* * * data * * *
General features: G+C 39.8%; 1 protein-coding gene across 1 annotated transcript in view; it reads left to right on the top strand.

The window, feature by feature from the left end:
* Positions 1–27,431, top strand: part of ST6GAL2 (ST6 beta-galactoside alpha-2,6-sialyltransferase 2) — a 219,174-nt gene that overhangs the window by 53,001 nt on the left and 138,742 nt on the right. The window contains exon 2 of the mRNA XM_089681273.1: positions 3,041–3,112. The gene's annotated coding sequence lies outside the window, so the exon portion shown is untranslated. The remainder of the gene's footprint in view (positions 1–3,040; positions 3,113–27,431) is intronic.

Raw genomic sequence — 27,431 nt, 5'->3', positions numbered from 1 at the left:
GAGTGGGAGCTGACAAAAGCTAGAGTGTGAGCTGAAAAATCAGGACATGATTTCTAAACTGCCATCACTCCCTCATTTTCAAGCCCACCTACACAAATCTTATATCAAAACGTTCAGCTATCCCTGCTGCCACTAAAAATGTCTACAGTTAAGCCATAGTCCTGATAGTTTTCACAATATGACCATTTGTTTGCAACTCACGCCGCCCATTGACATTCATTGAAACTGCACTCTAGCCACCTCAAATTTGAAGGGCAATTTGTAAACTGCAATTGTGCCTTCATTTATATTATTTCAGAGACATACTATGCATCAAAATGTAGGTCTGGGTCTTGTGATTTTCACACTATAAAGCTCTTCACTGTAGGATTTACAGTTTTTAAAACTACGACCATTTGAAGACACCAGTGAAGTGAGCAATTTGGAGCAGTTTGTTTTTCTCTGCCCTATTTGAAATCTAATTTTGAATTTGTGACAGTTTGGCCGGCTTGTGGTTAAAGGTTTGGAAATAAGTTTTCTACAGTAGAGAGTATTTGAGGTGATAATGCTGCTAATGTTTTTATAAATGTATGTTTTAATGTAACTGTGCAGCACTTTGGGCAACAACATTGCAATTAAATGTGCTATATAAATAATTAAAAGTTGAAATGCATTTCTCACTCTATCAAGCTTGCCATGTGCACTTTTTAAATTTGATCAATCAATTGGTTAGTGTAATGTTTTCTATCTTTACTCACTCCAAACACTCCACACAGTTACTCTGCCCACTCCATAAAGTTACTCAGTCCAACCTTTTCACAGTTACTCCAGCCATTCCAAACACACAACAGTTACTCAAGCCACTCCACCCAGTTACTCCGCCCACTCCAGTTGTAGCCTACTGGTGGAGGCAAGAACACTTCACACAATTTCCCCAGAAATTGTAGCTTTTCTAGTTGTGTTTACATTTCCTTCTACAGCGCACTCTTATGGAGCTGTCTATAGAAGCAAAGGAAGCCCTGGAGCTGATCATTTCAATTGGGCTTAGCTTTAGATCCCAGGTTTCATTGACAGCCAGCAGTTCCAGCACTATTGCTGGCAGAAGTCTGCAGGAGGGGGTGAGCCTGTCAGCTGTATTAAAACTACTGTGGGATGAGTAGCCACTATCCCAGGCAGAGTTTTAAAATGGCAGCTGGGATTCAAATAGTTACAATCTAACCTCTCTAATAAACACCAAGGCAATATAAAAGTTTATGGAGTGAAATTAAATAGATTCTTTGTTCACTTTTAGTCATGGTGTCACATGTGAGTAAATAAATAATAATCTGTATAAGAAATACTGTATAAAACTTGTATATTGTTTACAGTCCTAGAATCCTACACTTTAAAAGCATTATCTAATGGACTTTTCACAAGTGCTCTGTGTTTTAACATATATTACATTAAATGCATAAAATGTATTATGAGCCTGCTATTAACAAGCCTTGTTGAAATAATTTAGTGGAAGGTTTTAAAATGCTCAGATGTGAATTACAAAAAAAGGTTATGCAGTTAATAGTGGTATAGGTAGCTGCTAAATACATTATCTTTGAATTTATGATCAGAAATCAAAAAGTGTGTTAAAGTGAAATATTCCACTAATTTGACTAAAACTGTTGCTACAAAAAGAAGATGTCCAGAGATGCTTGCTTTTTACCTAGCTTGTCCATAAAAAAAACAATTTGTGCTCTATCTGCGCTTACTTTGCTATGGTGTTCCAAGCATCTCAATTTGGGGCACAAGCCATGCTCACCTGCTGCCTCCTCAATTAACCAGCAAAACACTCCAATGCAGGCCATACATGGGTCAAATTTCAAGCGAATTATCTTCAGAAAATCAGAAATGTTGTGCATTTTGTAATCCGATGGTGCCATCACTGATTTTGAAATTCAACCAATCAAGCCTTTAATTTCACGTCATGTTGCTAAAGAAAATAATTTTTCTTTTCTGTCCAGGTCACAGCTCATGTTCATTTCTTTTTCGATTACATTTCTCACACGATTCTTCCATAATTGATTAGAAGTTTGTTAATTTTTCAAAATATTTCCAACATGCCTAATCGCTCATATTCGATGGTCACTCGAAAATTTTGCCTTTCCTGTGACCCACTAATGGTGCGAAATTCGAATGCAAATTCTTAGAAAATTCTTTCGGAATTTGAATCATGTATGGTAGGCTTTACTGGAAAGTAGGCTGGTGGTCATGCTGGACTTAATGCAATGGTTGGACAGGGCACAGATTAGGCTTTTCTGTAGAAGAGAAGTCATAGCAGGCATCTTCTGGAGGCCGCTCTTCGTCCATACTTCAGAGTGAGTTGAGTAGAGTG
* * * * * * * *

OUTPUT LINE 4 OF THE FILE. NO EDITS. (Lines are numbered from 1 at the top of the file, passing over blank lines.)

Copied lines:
Raw genomic sequence — 27,431 nt, 5'->3', positions numbered from 1 at the left: